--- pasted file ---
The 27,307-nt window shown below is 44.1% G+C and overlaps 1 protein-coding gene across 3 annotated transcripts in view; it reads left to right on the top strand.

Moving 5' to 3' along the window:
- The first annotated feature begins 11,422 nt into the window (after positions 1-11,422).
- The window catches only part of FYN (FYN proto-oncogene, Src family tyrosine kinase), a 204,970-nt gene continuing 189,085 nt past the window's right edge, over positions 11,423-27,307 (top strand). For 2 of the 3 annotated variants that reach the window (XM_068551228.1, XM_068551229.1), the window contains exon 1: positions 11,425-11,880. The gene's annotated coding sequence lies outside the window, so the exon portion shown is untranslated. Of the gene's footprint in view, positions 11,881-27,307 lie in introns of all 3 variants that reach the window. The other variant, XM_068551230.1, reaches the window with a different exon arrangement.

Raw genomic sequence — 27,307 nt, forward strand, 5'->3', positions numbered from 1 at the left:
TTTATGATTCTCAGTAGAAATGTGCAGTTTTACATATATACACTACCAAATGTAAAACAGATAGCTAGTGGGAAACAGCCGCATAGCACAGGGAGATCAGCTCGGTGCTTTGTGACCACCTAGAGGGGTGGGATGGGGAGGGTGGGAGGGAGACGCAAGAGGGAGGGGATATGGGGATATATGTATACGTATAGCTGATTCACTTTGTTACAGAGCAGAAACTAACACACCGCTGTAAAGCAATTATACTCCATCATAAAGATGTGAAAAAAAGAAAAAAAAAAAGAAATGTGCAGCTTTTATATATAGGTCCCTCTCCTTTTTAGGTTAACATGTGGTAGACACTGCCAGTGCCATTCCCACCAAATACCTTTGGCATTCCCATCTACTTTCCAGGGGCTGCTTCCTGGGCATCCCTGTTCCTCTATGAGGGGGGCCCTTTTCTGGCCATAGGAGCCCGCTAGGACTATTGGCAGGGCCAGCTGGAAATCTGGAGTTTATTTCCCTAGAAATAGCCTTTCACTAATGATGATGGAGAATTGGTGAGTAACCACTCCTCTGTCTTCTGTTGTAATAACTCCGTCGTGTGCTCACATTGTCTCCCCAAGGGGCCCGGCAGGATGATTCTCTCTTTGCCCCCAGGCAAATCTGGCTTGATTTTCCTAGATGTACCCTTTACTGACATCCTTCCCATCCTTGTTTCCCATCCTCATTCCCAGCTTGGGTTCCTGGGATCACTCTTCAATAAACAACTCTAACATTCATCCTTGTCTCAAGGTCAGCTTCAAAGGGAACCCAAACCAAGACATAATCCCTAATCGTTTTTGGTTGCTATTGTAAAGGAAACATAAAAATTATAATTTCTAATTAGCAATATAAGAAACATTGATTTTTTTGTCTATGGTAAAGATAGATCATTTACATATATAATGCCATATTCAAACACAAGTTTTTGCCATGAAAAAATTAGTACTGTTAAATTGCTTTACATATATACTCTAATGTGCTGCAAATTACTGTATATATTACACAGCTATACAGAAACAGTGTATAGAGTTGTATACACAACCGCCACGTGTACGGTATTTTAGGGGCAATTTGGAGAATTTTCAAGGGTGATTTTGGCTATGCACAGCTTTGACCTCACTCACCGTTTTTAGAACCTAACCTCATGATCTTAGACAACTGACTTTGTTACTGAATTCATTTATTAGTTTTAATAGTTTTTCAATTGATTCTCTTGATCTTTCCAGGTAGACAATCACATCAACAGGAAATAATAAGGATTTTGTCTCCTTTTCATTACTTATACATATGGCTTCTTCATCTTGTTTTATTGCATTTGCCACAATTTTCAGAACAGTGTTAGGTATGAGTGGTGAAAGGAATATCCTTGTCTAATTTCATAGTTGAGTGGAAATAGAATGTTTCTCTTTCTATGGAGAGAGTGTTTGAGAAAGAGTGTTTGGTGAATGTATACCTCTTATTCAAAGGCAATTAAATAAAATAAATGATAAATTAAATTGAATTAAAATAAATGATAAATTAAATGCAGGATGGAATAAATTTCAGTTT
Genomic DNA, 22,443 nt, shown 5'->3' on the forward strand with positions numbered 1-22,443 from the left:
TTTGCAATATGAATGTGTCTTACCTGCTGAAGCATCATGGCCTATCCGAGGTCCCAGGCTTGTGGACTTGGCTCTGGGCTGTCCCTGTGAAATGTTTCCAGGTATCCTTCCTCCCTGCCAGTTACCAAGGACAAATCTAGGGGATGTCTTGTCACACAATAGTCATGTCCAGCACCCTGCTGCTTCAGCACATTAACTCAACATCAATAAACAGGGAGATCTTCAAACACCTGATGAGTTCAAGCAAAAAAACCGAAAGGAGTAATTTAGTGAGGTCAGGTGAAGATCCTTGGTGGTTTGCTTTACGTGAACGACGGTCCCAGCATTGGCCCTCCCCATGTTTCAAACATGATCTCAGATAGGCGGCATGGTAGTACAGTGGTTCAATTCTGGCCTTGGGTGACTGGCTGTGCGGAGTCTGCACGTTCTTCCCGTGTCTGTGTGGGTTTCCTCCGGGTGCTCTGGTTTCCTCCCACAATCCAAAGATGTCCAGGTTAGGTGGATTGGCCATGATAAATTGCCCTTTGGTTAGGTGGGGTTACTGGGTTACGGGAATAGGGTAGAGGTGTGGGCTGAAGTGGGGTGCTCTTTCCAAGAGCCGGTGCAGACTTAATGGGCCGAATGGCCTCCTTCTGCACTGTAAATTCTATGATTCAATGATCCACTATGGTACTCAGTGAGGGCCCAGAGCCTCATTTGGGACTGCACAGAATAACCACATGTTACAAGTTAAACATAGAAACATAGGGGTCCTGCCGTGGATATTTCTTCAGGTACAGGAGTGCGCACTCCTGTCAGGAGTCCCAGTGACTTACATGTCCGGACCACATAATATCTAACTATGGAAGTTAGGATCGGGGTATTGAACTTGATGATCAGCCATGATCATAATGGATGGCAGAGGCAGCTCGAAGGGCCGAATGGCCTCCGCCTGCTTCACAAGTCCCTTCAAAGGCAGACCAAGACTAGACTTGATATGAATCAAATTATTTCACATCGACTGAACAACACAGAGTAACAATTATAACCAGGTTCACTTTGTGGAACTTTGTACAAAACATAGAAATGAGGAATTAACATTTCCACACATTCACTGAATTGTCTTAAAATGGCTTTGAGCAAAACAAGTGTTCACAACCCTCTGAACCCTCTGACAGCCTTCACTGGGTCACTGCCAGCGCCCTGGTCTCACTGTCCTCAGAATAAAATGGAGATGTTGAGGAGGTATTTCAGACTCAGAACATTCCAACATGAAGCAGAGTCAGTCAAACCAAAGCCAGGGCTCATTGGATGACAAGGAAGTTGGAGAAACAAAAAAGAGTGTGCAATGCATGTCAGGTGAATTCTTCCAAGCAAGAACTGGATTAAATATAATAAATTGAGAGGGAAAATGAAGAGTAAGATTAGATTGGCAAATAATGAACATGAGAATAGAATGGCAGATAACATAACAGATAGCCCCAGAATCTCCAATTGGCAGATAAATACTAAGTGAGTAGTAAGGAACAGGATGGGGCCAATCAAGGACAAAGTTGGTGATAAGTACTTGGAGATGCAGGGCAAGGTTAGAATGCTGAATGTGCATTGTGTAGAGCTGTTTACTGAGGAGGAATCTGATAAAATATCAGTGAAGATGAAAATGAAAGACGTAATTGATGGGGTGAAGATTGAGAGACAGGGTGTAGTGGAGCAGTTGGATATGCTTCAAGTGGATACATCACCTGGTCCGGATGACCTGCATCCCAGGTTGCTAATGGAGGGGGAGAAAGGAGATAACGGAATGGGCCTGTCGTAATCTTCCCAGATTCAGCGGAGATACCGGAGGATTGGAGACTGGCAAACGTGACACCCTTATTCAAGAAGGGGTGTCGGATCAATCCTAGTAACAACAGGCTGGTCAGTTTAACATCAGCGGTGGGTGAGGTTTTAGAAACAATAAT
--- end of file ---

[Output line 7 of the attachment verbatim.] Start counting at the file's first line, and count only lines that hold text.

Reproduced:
Genomic DNA, 22,443 nt, shown 5'->3' on the forward strand with positions numbered 1-22,443 from the left: